Date of Degree
Marcel den Dikken
Latin American Languages and Societies | Latin American Studies | Linguistics
Creole, Jamaican, possessive, Syntax, Wh-element, who
This thesis discusses the differences between the Jamaican Creole expressions huu-fa and fi-huu. Jamaican Creole is a language that was born from a combination of the lexifier language English and the substrate language Twi, therefore it is reasonable to check whether the features of JC were derived from these languages. The distribution of huu-fa and fi-huu resembles the distribution of English whose. Fi-huu and huu-fa are WH-elements that show possession, similar to the English word whose. They are made of a WH-pronoun and a form of the preposition fi "for". Both terms differ in internal structure, and distribution. The difference between huu-fa and fi-huu will be dissected in terms of substrate and superstrate influences as well as the elements involved in their formation. Ultimately, this thesis states that the internal structure of the PP huu-fa prevents it from appearing adnominally.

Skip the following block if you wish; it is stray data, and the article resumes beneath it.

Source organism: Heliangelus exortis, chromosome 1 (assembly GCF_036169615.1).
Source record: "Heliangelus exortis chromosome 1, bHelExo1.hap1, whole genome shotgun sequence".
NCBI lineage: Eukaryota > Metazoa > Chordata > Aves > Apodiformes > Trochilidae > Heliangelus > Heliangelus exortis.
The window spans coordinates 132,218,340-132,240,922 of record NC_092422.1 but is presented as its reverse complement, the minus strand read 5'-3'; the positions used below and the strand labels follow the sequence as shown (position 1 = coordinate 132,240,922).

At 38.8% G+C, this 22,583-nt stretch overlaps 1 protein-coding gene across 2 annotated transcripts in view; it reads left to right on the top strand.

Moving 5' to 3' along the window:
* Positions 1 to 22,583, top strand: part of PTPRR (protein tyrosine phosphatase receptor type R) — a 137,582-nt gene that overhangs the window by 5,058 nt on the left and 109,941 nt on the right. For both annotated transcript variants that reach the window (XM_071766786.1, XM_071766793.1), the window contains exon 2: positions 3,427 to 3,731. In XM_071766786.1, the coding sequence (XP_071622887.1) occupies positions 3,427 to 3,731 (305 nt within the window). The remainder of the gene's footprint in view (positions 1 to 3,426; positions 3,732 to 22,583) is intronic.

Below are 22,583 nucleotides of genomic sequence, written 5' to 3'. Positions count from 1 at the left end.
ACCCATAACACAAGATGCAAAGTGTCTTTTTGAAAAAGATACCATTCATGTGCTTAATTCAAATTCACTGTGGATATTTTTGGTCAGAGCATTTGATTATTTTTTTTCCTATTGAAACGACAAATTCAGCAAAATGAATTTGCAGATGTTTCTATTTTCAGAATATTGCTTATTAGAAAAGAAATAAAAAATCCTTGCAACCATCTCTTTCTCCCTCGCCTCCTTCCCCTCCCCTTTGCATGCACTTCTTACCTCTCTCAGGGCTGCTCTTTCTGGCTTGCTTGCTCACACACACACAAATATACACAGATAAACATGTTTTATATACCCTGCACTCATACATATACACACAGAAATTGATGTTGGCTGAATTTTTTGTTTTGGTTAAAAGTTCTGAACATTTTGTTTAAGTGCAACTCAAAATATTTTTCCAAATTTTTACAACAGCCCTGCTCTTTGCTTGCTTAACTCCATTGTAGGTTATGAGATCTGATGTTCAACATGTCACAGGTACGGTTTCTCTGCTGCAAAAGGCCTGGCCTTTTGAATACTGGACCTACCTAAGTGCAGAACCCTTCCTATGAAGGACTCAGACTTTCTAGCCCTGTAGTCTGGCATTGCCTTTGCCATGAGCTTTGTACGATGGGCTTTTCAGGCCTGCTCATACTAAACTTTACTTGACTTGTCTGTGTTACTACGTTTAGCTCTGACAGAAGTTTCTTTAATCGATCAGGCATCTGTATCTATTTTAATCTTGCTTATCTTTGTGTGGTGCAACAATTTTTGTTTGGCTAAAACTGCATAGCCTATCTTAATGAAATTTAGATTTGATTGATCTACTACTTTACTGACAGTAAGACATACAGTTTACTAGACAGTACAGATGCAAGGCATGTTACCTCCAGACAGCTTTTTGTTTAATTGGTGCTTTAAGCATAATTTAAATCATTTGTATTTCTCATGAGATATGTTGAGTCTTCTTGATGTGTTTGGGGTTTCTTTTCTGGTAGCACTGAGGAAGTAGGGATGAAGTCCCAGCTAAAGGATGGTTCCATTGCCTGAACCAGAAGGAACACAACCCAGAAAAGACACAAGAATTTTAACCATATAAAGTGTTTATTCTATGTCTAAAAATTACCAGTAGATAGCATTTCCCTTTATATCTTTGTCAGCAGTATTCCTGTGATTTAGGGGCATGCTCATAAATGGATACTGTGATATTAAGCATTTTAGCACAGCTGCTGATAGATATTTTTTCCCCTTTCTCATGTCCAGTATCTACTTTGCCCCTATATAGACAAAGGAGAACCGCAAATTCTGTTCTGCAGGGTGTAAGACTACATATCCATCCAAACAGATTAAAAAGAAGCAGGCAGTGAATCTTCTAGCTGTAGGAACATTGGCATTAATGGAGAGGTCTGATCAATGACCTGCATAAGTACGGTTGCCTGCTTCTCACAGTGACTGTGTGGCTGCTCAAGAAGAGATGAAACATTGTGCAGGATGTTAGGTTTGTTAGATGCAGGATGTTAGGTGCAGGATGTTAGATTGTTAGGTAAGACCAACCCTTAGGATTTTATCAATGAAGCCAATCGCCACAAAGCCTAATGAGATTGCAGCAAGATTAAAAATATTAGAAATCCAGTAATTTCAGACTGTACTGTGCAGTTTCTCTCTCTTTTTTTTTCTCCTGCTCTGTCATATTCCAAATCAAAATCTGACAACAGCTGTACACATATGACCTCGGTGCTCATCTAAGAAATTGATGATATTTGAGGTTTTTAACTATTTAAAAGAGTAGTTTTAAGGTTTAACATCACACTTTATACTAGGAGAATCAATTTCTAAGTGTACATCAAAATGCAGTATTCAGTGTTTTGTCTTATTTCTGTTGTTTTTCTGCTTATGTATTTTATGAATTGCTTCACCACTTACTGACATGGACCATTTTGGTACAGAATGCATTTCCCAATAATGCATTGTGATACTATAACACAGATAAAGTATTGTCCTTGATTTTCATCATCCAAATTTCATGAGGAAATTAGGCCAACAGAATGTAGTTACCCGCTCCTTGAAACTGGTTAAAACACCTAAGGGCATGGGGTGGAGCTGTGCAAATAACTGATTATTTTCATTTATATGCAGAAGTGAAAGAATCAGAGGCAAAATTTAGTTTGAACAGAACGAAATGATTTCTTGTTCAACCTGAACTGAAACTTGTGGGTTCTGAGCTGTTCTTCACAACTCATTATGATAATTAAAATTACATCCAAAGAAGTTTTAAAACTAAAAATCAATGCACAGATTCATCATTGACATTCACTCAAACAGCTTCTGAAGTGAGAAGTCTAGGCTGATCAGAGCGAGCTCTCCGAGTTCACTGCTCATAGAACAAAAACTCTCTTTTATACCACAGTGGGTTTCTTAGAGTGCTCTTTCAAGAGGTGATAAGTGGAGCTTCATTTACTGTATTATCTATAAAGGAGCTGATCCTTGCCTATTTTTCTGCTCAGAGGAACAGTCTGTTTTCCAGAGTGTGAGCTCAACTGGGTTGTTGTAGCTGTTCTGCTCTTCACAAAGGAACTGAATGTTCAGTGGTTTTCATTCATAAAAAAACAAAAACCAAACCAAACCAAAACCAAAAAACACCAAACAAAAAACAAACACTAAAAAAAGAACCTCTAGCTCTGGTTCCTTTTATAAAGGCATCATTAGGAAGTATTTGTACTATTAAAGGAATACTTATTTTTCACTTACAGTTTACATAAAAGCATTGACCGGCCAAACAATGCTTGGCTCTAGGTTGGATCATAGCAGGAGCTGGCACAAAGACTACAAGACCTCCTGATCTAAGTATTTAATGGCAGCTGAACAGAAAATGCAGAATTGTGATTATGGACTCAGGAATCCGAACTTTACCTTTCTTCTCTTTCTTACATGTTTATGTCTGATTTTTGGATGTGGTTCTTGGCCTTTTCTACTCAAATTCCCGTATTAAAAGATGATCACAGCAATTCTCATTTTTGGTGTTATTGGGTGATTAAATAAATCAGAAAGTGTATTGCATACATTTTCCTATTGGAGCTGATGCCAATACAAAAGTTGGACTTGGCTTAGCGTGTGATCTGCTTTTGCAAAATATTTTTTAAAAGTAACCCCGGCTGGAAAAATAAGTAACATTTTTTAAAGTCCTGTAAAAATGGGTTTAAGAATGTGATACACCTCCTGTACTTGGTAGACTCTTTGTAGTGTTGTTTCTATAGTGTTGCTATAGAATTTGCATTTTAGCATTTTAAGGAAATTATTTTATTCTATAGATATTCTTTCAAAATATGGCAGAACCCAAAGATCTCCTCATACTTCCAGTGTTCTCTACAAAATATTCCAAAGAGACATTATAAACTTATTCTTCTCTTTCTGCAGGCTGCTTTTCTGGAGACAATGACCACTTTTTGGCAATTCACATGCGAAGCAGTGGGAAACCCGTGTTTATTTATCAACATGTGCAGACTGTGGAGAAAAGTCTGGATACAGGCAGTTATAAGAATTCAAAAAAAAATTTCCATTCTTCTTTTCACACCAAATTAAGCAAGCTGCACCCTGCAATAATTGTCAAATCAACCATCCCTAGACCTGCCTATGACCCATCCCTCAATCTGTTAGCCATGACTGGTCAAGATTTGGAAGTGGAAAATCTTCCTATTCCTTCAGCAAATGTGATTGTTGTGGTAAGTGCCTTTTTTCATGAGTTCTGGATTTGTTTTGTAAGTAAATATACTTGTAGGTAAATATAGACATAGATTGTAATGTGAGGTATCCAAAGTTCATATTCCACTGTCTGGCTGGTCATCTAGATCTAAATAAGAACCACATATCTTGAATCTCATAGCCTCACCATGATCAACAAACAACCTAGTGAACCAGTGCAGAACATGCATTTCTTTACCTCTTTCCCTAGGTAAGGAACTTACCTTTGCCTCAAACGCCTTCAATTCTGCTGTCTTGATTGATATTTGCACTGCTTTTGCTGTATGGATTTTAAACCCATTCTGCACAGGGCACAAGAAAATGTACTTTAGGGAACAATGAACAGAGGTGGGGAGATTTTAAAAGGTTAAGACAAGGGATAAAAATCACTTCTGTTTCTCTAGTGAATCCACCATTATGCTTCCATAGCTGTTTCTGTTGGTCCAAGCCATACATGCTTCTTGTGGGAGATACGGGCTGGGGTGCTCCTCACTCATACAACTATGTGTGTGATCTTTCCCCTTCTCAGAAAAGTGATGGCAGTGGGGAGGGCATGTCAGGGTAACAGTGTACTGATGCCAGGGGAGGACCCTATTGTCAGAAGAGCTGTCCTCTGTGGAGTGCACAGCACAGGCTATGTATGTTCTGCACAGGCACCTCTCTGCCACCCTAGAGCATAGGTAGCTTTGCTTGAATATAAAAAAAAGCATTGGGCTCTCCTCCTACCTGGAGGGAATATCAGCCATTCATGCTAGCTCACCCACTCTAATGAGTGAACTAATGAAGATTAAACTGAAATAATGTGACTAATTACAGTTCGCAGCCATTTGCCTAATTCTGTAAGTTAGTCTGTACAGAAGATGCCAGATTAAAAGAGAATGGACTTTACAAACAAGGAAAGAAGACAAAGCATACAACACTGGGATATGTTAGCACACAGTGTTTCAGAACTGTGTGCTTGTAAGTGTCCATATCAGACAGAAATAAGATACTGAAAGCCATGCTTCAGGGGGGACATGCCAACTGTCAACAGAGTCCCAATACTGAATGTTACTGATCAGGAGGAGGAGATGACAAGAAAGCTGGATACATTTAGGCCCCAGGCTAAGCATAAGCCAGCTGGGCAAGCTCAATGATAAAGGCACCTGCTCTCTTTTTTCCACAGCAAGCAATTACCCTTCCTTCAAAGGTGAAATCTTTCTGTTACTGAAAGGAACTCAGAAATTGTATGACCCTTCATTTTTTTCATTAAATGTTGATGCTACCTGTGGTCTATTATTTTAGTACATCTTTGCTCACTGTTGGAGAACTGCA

Foster, Toni Ashlie, "HUU-FA THESIS DAT?: A Syntactic Analysis of Possessive Jamaican Creole Possessive WH-elements" (2014). CUNY Academic Works.